Chinese investments in France are increasing. They account today for a stock of around €3.4 billion and employ almost 20,000 people. France wishes to promote and support the development of Chinese investments in our country provided that they create growth and jobs.
Scientific and technological cooperation
Scientific and technological cooperation under the intergovernmental agreement of 21 October 1978 currently focuses on several priority areas determined in May 2011 at the 13th Joint French-Chinese Commission on Scientific and Technological Cooperation, including sustainable development, biodiversity and water management, energy and life sciences.
This cooperation is also characterized by a cooperation agreement on preventing and combating emerging infectious diseases signed by the French and Chinese governments in 2004. The Institut Pasteur of Shanghai (IPS), which was launched in collaboration with the Chinese Academy of Sciences, was inaugurated on that occasion. The IPS, together with the Sino-French Laboratory in Computer Science, Automation and Applied Mathematics (LIAMA) in Beijing which was set up by a partnership between the Chinese Academy of Sciences and INRIA, constitute models of research excellence. Over 3000 researchers from the two countries and from 600 research units are currently cooperating within some 60 French-Chinese public research structures.
Cultural and artistic cooperation
In the field of artistic and cultural exchanges, the organization of major multidisciplinary, high-profile annual cultural events helps to deepen mutual understanding and provide a renewed image of France based not only on culture and the arts, but also on modernity and technology. The “Croisements” artistic festival has become the largest foreign festival in China. The 2015 edition, which celebrated the Festival’s 10th anniversary, proposed 108 events in 34 major Chinese cities and hence reached 2.3 million viewers.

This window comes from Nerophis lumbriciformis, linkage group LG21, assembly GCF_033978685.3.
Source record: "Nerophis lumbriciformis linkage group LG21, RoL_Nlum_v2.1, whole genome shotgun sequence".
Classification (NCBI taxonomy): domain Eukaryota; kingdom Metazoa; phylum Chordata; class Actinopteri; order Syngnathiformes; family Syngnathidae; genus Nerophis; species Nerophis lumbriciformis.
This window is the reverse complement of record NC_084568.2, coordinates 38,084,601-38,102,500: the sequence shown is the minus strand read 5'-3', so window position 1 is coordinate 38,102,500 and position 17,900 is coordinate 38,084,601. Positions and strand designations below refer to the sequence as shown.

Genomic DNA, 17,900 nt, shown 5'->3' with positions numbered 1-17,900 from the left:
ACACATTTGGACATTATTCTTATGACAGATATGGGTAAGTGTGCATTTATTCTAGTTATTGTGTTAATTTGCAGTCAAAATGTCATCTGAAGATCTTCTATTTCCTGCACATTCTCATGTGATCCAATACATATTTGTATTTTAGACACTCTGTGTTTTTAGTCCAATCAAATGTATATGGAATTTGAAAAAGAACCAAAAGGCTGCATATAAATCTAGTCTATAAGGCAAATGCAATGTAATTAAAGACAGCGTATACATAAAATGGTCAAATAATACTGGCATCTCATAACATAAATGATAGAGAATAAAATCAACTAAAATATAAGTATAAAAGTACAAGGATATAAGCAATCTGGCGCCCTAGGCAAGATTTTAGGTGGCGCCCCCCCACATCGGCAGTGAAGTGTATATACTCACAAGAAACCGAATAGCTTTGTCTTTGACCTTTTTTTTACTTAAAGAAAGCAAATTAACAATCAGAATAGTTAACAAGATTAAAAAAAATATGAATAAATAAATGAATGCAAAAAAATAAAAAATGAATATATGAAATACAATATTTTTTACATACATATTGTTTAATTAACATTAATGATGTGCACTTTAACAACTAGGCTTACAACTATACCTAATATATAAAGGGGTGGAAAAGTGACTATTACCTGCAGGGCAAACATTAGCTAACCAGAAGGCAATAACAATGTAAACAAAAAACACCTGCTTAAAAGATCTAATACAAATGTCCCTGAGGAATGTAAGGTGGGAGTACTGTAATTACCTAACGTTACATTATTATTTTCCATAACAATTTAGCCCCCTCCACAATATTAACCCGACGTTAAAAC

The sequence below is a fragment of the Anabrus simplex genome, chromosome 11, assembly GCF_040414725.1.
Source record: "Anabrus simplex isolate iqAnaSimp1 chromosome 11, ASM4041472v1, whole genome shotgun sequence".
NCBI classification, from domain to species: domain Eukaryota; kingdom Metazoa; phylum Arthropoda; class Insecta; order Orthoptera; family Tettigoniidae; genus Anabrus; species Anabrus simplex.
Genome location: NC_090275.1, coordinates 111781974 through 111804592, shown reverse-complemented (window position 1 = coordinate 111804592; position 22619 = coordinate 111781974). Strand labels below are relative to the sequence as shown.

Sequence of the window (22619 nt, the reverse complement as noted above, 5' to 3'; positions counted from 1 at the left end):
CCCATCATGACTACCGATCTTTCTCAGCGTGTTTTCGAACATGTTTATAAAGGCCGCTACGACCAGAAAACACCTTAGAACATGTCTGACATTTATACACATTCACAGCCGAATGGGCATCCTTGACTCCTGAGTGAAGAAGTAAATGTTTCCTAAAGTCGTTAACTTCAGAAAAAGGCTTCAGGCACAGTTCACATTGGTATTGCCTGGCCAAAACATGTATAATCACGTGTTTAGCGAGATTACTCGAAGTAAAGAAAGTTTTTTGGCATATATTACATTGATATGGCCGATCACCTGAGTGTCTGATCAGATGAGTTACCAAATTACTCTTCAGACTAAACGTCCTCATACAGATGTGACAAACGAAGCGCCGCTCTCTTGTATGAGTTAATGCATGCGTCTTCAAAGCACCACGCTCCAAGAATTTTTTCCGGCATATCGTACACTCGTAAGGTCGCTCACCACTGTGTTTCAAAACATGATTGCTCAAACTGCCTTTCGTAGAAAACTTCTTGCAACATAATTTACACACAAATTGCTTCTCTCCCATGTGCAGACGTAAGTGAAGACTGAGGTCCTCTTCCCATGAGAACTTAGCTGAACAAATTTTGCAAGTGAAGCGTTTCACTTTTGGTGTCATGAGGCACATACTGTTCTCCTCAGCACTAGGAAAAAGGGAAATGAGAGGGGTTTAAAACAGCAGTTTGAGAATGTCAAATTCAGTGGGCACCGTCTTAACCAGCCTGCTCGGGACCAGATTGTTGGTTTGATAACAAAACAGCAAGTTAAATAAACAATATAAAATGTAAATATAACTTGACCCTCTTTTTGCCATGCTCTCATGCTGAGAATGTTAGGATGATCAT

The French President’s State visit to China in November 2015 provided the opportunity to announce the opening soon of temporary exhibition spaces in Shanghai by the Pompidou Centre.
University and language cooperation
In the academic field, an extensive programme of French government grants such as the "France Excellence programme", the establishment in partnership of higher education institutions of excellence, for example with the Ecole Centrale of Beijing graduate school and the Sino-European Institute of Aviation Engineering (SIAE) in Tianjin, and the signing of new academic partnerships, should help boost higher education exchanges between the two countries in the coming years. In the space of ten years, the number of Chinese students in France has increased tenfold, with 35,000 students currently enrolled in French higher education establishments. Chinese students are thus the second largest foreign student group in France. The “Club France” network brings together Chinese alumni in France.